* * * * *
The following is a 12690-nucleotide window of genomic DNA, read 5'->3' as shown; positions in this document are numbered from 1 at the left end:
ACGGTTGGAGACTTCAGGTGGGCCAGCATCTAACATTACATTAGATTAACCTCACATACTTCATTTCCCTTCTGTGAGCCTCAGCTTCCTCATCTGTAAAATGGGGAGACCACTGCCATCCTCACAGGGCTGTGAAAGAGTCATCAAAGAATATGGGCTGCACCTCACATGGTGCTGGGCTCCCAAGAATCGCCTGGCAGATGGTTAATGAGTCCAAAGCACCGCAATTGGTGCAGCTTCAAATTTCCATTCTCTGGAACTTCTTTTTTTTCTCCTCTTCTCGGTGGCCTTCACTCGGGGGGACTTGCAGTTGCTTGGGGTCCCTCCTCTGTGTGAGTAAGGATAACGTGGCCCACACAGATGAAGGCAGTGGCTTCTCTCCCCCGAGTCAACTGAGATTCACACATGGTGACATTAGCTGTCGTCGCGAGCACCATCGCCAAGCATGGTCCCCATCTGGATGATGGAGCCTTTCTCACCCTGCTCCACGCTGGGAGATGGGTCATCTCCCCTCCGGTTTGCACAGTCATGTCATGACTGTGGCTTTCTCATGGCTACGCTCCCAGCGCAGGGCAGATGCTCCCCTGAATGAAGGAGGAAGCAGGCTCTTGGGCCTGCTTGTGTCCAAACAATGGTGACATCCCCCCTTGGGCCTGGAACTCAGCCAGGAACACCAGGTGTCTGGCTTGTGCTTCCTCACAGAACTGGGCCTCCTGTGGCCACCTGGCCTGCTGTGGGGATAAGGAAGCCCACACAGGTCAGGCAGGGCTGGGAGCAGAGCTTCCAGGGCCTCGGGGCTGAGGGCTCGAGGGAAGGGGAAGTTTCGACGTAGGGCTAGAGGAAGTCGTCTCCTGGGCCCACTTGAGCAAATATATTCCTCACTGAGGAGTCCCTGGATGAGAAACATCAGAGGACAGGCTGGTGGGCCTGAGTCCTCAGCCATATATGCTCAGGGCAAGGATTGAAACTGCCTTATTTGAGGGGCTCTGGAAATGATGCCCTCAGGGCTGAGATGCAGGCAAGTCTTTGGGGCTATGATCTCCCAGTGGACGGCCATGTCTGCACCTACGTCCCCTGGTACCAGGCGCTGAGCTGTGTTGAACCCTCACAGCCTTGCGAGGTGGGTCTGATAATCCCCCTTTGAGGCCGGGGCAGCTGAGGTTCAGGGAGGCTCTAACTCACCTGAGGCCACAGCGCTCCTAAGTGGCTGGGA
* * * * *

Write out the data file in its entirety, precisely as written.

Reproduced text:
The following is a 12690-nucleotide window of genomic DNA, read 5'->3' as shown; positions in this document are numbered from 1 at the left end:
ACGGTTGGAGACTTCAGGTGGGCCAGCATCTAACATTACATTAGATTAACCTCACATACTTCATTTCCCTTCTGTGAGCCTCAGCTTCCTCATCTGTAAAATGGGGAGACCACTGCCATCCTCACAGGGCTGTGAAAGAGTCATCAAAGAATATGGGCTGCACCTCACATGGTGCTGGGCTCCCAAGAATCGCCTGGCAGATGGTTAATGAGTCCAAAGCACCGCAATTGGTGCAGCTTCAAATTTCCATTCTCTGGAACTTCTTTTTTTTCTCCTCTTCTCGGTGGCCTTCACTCGGGGGGACTTGCAGTTGCTTGGGGTCCCTCCTCTGTGTGAGTAAGGATAACGTGGCCCACACAGATGAAGGCAGTGGCTTCTCTCCCCCGAGTCAACTGAGATTCACACATGGTGACATTAGCTGTCGTCGCGAGCACCATCGCCAAGCATGGTCCCCATCTGGATGATGGAGCCTTTCTCACCCTGCTCCACGCTGGGAGATGGGTCATCTCCCCTCCGGTTTGCACAGTCATGTCATGACTGTGGCTTTCTCATGGCTACGCTCCCAGCGCAGGGCAGATGCTCCCCTGAATGAAGGAGGAAGCAGGCTCTTGGGCCTGCTTGTGTCCAAACAATGGTGACATCCCCCCTTGGGCCTGGAACTCAGCCAGGAACACCAGGTGTCTGGCTTGTGCTTCCTCACAGAACTGGGCCTCCTGTGGCCACCTGGCCTGCTGTGGGGATAAGGAAGCCCACACAGGTCAGGCAGGGCTGGGAGCAGAGCTTCCAGGGCCTCGGGGCTGAGGGCTCGAGGGAAGGGGAAGTTTCGACGTAGGGCTAGAGGAAGTCGTCTCCTGGGCCCACTTGAGCAAATATATTCCTCACTGAGGAGTCCCTGGATGAGAAACATCAGAGGACAGGCTGGTGGGCCTGAGTCCTCAGCCATATATGCTCAGGGCAAGGATTGAAACTGCCTTATTTGAGGGGCTCTGGAAATGATGCCCTCAGGGCTGAGATGCAGGCAAGTCTTTGGGGCTATGATCTCCCAGTGGACGGCCATGTCTGCACCTACGTCCCCTGGTACCAGGCGCTGAGCTGTGTTGAACCCTCACAGCCTTGCGAGGTGGGTCTGATAATCCCCCTTTGAGGCCGGGGCAGCTGAGGTTCAGGGAGGCTCTAACTCACCTGAGGCCACAGCGCTCCTAAGTGGCTGGGA